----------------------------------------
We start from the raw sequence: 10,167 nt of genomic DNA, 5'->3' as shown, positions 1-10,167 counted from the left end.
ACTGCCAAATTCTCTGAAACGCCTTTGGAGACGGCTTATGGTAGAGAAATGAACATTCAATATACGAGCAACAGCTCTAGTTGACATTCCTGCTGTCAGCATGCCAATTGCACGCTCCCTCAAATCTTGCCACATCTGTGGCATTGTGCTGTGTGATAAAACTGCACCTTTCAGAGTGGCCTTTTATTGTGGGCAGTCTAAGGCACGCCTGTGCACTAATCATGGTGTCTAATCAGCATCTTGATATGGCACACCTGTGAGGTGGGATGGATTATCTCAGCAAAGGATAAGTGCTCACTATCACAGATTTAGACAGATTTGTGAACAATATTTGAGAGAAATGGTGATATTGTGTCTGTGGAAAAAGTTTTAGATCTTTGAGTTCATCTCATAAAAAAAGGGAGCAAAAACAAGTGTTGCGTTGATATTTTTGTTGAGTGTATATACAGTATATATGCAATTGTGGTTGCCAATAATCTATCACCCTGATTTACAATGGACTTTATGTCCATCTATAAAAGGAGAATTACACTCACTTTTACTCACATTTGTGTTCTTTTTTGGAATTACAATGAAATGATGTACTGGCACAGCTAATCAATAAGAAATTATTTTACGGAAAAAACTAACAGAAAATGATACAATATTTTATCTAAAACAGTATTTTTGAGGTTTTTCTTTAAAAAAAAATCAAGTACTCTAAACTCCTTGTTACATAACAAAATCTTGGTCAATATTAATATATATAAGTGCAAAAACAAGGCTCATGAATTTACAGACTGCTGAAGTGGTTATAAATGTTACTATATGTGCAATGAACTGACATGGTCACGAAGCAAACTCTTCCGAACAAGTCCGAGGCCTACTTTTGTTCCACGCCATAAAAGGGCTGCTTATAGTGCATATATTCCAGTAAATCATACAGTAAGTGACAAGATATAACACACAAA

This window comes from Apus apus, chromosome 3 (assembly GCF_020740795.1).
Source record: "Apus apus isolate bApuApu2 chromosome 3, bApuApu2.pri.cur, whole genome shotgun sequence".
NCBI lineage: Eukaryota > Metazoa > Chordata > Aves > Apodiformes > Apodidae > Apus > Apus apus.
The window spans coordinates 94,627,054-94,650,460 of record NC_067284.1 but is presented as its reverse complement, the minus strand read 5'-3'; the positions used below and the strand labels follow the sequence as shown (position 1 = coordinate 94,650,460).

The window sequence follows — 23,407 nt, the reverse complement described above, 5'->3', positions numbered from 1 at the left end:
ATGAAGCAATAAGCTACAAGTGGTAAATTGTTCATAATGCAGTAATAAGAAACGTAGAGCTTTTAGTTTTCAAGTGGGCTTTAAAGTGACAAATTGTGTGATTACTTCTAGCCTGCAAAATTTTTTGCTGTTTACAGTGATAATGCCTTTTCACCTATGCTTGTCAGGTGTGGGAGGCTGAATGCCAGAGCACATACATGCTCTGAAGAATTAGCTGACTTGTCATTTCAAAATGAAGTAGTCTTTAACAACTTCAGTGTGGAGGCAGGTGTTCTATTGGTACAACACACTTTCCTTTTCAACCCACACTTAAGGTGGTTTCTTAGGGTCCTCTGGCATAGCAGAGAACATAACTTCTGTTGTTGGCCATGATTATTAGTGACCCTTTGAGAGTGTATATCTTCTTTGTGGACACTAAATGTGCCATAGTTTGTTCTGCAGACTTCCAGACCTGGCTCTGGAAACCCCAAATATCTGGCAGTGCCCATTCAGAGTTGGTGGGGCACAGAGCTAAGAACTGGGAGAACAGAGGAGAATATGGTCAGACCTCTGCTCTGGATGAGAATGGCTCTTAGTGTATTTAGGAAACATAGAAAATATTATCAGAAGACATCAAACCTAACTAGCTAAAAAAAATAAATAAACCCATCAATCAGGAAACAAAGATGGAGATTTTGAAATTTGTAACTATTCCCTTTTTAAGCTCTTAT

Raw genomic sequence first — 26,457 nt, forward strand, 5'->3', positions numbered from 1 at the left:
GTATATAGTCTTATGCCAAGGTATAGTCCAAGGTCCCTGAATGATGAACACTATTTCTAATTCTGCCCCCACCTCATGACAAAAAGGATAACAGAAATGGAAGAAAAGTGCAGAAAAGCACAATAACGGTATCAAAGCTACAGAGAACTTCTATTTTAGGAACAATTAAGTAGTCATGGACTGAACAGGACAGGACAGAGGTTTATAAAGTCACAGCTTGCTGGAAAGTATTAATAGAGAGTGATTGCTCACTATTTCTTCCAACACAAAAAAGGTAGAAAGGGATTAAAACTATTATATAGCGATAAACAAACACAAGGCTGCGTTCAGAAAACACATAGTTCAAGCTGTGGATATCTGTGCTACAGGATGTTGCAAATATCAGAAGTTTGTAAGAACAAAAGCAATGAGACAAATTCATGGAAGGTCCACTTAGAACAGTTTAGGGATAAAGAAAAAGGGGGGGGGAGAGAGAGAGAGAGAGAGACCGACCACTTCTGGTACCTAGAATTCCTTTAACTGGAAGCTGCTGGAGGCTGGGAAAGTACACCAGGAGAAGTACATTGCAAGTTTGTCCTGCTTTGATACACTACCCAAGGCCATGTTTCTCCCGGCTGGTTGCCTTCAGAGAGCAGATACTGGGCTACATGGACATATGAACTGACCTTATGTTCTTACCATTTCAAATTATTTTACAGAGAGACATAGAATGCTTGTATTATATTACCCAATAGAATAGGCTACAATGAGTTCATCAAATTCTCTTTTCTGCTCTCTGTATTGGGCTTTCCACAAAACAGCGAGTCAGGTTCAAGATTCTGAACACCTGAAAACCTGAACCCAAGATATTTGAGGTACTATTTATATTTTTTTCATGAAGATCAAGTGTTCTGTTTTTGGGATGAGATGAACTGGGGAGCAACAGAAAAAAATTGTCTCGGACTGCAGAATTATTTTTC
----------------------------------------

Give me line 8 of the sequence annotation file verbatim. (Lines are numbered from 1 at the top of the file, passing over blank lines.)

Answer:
ATGAAGCAATAAGCTACAAGTGGTAAATTGTTCATAATGCAGTAATAAGAAACGTAGAGCTTTTAGTTTTCAAGTGGGCTTTAAAGTGACAAATTGTGTGATTACTTCTAGCCTGCAAAATTTTTTGCTGTTTACAGTGATAATGCCTTTTCACCTATGCTTGTCAGGTGTGGGAGGCTGAATGCCAGAGCACATACATGCTCTGAAGAATTAGCTGACTTGTCATTTCAAAATGAAGTAGTCTTTAACAACTTCAGTGTGGAGGCAGGTGTTCTATTGGTACAACACACTTTCCTTTTCAACCCACACTTAAGGTGGTTTCTTAGGGTCCTCTGGCATAGCAGAGAACATAACTTCTGTTGTTGGCCATGATTATTAGTGACCCTTTGAGAGTGTATATCTTCTTTGTGGACACTAAATGTGCCATAGTTTGTTCTGCAGACTTCCAGACCTGGCTCTGGAAACCCCAAATATCTGGCAGTGCCCATTCAGAGTTGGTGGGGCACAGAGCTAAGAACTGGGAGAACAGAGGAGAATATGGTCAGACCTCTGCTCTGGATGAGAATGGCTCTTAGTGTATTTAGGAAACATAGAAAATATTATCAGAAGACATCAAACCTAACTAGCTAAAAAAAATAAATAAACCCATCAATCAGGAAACAAAGATGGAGATTTTGAAATTTGTAACTATTCCCTTTTTAAGCTCTTAT